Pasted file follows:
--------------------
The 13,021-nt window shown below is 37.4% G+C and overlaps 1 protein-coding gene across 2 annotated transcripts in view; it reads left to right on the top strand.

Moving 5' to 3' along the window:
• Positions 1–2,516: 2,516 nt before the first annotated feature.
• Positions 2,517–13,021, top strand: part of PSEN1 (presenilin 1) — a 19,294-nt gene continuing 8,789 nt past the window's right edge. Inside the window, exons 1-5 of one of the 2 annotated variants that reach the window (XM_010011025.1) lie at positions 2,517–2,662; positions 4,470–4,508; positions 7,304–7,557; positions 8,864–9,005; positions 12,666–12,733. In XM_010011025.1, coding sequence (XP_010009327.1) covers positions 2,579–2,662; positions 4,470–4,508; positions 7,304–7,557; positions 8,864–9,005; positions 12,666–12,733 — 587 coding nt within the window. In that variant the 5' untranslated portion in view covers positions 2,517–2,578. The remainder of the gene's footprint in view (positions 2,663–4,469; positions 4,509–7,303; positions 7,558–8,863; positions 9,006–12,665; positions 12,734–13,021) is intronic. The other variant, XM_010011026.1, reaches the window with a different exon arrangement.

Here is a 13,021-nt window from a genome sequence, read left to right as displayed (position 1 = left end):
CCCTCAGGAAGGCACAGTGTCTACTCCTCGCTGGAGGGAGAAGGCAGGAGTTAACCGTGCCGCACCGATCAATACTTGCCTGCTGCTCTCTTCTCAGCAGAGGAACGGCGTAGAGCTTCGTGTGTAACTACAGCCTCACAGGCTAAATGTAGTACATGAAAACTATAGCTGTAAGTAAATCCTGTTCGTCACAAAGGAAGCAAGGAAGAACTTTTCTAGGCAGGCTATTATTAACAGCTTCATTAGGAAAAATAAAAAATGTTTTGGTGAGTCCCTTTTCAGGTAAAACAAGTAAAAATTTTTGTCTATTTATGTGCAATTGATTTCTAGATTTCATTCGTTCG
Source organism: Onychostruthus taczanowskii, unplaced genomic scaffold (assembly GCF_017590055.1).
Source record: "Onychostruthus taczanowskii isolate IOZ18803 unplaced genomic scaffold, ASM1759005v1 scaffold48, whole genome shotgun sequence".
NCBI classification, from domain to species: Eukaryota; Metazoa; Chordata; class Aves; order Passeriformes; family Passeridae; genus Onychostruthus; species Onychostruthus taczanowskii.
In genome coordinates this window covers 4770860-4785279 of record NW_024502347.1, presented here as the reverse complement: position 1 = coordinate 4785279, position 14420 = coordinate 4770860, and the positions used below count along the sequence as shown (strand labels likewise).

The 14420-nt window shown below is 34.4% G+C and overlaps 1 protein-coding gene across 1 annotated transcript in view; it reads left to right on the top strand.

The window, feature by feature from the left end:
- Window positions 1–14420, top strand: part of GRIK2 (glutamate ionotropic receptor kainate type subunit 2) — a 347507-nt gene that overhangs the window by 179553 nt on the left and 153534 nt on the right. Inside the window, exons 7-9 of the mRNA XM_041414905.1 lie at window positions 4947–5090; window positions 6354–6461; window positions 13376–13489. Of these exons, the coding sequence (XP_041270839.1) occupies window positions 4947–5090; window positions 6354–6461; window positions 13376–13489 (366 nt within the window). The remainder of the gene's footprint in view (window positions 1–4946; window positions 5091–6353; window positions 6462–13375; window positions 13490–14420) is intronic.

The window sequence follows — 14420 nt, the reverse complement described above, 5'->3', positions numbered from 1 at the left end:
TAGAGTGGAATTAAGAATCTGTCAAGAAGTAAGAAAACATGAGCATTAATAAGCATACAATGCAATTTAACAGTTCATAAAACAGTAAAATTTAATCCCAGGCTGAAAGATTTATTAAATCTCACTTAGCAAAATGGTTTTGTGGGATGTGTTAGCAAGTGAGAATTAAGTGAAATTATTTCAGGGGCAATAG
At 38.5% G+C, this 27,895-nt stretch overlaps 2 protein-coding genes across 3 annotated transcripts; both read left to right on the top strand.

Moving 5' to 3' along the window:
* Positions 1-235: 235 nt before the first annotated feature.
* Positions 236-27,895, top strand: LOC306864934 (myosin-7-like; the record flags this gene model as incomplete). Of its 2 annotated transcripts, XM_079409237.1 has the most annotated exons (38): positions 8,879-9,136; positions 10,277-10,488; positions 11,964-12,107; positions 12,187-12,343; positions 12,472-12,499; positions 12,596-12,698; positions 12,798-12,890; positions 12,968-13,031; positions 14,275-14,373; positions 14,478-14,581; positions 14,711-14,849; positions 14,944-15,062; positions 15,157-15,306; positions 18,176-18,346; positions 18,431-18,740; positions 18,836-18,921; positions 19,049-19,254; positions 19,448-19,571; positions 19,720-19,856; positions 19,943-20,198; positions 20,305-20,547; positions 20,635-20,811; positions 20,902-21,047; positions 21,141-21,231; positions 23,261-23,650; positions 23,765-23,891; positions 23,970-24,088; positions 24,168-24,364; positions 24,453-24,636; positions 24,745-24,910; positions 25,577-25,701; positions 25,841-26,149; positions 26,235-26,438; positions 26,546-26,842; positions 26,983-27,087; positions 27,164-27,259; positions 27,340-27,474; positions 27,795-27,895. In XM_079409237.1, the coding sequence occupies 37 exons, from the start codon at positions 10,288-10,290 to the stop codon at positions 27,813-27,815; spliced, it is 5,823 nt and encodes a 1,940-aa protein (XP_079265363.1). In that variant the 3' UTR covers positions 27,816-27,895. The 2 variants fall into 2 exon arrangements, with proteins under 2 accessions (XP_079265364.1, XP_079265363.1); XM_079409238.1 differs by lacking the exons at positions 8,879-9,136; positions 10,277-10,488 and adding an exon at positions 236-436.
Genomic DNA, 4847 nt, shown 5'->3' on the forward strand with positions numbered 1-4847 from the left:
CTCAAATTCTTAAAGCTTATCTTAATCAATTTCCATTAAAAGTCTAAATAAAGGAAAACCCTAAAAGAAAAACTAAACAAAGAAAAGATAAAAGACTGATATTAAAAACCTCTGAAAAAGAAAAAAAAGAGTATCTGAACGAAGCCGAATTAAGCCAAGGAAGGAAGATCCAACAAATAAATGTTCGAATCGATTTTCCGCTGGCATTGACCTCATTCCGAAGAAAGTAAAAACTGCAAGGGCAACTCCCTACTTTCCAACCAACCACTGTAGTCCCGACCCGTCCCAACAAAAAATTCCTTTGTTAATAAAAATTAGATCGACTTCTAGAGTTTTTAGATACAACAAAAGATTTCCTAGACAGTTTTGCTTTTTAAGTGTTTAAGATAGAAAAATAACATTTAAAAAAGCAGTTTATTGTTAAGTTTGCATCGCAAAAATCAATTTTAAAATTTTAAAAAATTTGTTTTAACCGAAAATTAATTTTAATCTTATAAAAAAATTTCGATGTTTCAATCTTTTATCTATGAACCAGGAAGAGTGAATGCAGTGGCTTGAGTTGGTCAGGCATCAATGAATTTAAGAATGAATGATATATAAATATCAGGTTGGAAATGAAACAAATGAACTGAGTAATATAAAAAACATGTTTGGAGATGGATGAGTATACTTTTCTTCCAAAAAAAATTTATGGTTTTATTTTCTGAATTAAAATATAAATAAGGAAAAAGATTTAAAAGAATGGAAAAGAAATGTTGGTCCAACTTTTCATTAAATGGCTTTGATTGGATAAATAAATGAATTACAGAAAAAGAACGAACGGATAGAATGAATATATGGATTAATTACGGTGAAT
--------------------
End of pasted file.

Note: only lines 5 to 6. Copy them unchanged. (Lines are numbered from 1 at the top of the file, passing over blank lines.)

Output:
Here is a 13,021-nt window from a genome sequence, read left to right as displayed (position 1 = left end):
CCCTCAGGAAGGCACAGTGTCTACTCCTCGCTGGAGGGAGAAGGCAGGAGTTAACCGTGCCGCACCGATCAATACTTGCCTGCTGCTCTCTTCTCAGCAGAGGAACGGCGTAGAGCTTCGTGTGTAACTACAGCCTCACAGGCTAAATGTAGTACATGAAAACTATAGCTGTAAGTAAATCCTGTTCGTCACAAAGGAAGCAAGGAAGAACTTTTCTAGGCAGGCTATTATTAACAGCTTCATTAGGAAAAATAAAAAATGTTTTGGTGAGTCCCTTTTCAGGTAAAACAAGTAAAAATTTTTGTCTATTTATGTGCAATTGATTTCTAGATTTCATTCGTTCG